In an embodiment of the present invention, the handle further includes a first elongated region having a first longitudinal axis and a second elongated region having a second longitudinal axis. In this embodiment, the first longitudinal axis is nonparallel to the second longitudinal axis. In particular, in this embodiment, the first longitudinal axis and the second longitudinal axis are inclined relative to each other. This angle of inclination may be, for example, an acute angle. Moreover, in one embodiment, this acute angle may be approximately seven degrees. In another embodiment, this acute angle may be approximately ten degrees.
The handle may be constructed of fiberglass, carbon fiber, fiberglass reinforced plastic, carbon fiber reinforced plastic, a synthetic fiber, KevlarŪ, spring steel, tubular aluminum, tubular steel, a phenolic material, laminated wood, or a laminated synthetic material, including materials in strip form.
While the present invention may be embodied in many different forms, there is shown in the drawings and will herein be described in detail, several specific embodiments, with the understanding that the pre disclosure can be considered as an exemplification of the principles of the present invention and is not intended to limit the present invention to the embodiments illustrated.
While several different embodiments of the present invention are described herein and shown in the various figures, common reference numerals in the figures denote similar or analogous elements or structure amongst the various embodiments.
A first embodiment of the present hammer 10 is shown in
As shown in
Hammer head 30 may be, for example, a conventional claw hammer head, having a striking end and a claw end. Moreover, hammer heads of alternative shape and construction, such as, for example, engineer's hammer heads, drilling hammer heads, framing hammer heads, geologist's hammer heads, upholstery hammer heads, cross-peen hammer heads, ball-peen hammer heads, sledgehammer heads, mallet heads, and the heads of other striking tools, such as hand axes and hatchets, are likewise contemplated by the present invention.
Gripping region 40 and hand grip 50, including finger accepting indentations 51, facilitate the grasping of hammer 10 by a human hand 15, as shown in
Protrusion 60 may optionally be included to serve as a stop member, to inhibit any inadvertent slippage of handle 20 out of the user's grasping hand. Protrusion 60 may alternately be incorporated into the hand grip 50, such as in the form of an enlarged lip or flange proximate the upper end of hand grip 50, or may be releasably attachable to, rather than integrally formed with, handle 20.
Handle 20 is preferably constructed of a substantially resilient material, permitting first end 34 of the handle 20 to flex slightly towards and away from second end 36, facilitated by the flexing of handle 20, specifically, proximate bottom curved region 35. In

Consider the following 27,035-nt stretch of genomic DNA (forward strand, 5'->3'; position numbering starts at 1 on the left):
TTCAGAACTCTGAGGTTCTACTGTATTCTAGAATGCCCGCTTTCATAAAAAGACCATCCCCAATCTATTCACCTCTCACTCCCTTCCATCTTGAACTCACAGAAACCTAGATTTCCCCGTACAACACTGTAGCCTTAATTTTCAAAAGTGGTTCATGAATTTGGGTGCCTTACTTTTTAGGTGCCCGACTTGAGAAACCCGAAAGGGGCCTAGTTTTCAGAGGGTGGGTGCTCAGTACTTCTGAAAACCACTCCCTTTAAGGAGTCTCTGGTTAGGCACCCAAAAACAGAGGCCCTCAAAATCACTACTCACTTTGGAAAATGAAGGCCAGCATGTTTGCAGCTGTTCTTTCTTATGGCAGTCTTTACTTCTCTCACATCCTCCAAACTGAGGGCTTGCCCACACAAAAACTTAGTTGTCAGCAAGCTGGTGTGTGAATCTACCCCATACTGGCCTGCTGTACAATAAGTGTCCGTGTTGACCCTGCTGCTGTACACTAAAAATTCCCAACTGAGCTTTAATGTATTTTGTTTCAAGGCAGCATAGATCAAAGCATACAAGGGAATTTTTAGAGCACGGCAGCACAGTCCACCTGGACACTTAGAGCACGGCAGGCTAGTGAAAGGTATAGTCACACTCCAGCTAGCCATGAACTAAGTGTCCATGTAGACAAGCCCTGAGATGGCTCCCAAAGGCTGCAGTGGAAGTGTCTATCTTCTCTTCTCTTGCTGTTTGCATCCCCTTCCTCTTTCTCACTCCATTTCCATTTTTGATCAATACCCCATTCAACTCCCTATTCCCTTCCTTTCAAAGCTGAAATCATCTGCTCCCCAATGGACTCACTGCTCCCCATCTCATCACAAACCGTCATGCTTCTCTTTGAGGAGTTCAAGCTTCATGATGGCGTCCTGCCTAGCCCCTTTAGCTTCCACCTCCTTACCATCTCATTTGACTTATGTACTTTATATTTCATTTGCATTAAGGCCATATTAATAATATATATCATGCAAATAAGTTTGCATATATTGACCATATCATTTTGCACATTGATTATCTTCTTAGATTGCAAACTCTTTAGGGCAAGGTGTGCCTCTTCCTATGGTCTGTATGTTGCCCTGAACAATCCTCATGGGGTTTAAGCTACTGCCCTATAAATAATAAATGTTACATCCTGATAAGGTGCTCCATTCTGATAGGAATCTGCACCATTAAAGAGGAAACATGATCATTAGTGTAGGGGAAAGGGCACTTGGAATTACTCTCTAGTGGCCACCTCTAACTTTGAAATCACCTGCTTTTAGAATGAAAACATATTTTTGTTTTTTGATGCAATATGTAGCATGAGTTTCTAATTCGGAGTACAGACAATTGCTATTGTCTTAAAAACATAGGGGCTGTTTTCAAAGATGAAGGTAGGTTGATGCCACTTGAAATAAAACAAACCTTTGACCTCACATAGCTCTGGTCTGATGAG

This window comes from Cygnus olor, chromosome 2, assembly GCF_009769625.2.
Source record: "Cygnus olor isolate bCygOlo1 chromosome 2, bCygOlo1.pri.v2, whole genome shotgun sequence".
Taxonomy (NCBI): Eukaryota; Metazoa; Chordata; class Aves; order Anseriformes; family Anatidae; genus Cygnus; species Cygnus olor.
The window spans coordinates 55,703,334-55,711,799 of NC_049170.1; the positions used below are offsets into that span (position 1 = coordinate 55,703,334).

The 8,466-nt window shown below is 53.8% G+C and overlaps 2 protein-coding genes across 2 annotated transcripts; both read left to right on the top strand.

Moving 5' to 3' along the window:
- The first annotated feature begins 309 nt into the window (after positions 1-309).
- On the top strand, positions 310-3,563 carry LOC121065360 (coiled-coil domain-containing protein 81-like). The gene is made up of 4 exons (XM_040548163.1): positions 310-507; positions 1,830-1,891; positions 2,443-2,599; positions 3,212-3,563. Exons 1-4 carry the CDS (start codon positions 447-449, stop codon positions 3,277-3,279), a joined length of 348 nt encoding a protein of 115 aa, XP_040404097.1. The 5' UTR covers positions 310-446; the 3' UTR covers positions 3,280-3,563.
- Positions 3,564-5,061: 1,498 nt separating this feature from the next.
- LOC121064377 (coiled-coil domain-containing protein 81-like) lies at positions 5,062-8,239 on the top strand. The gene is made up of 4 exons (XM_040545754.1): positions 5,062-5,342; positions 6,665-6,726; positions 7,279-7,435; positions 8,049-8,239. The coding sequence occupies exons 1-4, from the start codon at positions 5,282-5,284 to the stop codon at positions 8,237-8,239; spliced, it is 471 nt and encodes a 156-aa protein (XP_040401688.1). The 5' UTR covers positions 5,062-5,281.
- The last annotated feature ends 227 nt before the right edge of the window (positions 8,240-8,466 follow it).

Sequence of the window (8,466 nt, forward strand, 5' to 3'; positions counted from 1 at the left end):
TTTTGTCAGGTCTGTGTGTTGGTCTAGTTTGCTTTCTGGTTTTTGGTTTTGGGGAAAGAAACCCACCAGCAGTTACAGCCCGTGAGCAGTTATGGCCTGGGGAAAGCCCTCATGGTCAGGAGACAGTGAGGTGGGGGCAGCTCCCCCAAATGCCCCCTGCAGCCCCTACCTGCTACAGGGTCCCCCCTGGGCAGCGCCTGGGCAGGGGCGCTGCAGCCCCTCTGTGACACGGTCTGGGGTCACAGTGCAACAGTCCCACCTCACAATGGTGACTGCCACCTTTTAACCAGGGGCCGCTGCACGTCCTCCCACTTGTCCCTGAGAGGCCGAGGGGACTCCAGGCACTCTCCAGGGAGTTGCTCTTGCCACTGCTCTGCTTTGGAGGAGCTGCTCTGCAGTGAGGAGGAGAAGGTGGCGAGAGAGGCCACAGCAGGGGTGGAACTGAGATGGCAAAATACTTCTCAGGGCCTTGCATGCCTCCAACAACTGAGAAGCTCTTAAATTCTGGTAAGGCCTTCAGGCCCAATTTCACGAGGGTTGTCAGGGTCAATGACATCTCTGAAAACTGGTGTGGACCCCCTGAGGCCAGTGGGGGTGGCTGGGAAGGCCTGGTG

Handle 20 may be constructed, for example, of one or more of a variety of resilient materials, including composite fiberglass, carbon fiber, fiberglass reinforced plastic, carbon fiber reinforced plastic, synthetic fibers such as KevlarŪ, other fiber or fiber-reinforced materials, spring steel, tubular aluminum, steel, or other elemental metal or alloy in tubular form, a phenolic material, laminated wood, a laminated synthetic material, or other such suitably strong yet resilient materials or combinations thereof, including materials in strip form. For example, a plurality of layers of woven fiberglass, in combination with chopped fiberglass, may be bound together with an epoxy resin, and cured under pressure, with vacuum used to extract any air bubbles during manufacture of the handle. A gelcoat material may optionally be applied to handle 20 to provide a quality surface finish. Moreover, for fiberglass embodiments of handle 20, specialized methods of fiberglass manufacture, such as a sheet molding compound, a resin transfer molding technique, or a variant of a Pultrusion or other continuous composite material manufacturing technique, may alternatively be employed.
Due to the use of resilient materials, and the nonstandard shape and configuration of the handles of the various embodiments of the present invention, during use, hammer 10 has an improved, spring-like striking and recoil action, imparting less shock to the hand 15, wrist, elbow, shoulder, and other portions of the body than conventional hammers and aiding in the return of the hammer to an original upraised position. Hammer 10 is accordingly easier to use than a conventional hammer since the spring-action of handle 20 helps push the hammer back above a nail that is being driven into wood, for example.
Moreover, in this embodiment of the invention, and as shown in
A second embodiment of the present hammer 10 is shown in
In this second embodiment of the present invention, bottom curved region 35 has an inner radius of approximately 0.500 inches, and an outer radius of curvature of approximately 1.750 inches, relative to center of curvature 84. First linear region 31 has a length of approximately 12.000 inches, extending from transverse line 90 intersecting center of curvature 84, to the lower surface of hammer head 30. Additional length of first linear region 31 extends within an aperture of hammer head 30 and facilitates the securing hammer head 30 and handle 20 together. Second linear region 32 has a length of approximately 7.500 inches, extending from transverse line 90 to an apex of protrusion, or stop member 60. Handle 20 has a maximum width along its overall length of approximately 1.125 inches.
An alternative construction of central core 80 is shown in
As shown in
Another alternative embodiment of hammer 10 is shown in
Yet another alternative embodiment of hammer 10 is shown in
Still another embodiment of hammer 10 is shown in
A further embodiment of hammer 10 is shown in
The foregoing description and drawings are merely to explain and illustrate the invention, and the invention is not limited thereto except insofar as the following claims are so limited, as those skilled in the art with the present disclosure before them will be able to make modifications and variations therein without departing from the scope of the invention.